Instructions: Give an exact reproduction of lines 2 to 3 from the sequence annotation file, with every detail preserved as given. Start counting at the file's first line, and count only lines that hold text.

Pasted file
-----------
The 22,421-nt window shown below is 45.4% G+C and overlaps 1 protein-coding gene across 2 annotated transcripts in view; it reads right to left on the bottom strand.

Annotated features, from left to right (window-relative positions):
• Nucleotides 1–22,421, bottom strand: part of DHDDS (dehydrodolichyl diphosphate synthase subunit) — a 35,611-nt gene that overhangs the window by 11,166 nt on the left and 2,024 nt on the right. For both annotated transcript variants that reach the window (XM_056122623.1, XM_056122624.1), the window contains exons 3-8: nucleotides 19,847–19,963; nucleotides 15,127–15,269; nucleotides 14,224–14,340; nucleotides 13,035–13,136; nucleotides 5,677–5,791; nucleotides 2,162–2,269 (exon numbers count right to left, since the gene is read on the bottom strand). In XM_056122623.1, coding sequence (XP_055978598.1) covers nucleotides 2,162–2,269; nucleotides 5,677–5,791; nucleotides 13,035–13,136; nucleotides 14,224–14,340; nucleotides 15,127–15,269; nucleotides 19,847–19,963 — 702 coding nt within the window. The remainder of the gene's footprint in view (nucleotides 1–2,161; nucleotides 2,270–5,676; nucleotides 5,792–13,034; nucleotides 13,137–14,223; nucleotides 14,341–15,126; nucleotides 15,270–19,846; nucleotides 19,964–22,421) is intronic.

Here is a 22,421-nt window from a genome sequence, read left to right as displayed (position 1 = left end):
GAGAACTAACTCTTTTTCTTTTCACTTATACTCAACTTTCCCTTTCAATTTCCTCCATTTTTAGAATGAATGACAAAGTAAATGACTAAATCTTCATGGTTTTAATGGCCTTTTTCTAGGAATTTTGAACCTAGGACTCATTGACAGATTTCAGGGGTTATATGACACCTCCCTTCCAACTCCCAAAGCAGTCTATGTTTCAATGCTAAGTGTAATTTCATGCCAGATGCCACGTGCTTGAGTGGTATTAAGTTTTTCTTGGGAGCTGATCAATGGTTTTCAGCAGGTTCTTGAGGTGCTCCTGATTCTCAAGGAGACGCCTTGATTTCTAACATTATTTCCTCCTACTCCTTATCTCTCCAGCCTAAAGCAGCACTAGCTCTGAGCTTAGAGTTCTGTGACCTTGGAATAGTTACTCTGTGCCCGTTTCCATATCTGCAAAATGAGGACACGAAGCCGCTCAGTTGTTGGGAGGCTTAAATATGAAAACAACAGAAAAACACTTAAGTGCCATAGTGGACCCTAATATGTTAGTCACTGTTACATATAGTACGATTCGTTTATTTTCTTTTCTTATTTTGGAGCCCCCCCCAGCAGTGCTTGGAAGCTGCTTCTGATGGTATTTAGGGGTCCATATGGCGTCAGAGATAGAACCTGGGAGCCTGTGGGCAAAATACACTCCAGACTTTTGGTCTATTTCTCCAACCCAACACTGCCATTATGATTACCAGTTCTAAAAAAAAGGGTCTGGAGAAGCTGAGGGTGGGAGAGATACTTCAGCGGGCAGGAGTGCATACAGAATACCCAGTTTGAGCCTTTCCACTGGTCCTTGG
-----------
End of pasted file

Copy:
Annotated features, from left to right (window-relative positions):
• Nucleotides 1–22,421, bottom strand: part of DHDDS (dehydrodolichyl diphosphate synthase subunit) — a 35,611-nt gene that overhangs the window by 11,166 nt on the left and 2,024 nt on the right. For both annotated transcript variants that reach the window (XM_056122623.1, XM_056122624.1), the window contains exons 3-8: nucleotides 19,847–19,963; nucleotides 15,127–15,269; nucleotides 14,224–14,340; nucleotides 13,035–13,136; nucleotides 5,677–5,791; nucleotides 2,162–2,269 (exon numbers count right to left, since the gene is read on the bottom strand). In XM_056122623.1, coding sequence (XP_055978598.1) covers nucleotides 2,162–2,269; nucleotides 5,677–5,791; nucleotides 13,035–13,136; nucleotides 14,224–14,340; nucleotides 15,127–15,269; nucleotides 19,847–19,963 — 702 coding nt within the window. The remainder of the gene's footprint in view (nucleotides 1–2,161; nucleotides 2,270–5,676; nucleotides 5,792–13,034; nucleotides 13,137–14,223; nucleotides 14,341–15,126; nucleotides 15,270–19,846; nucleotides 19,964–22,421) is intronic.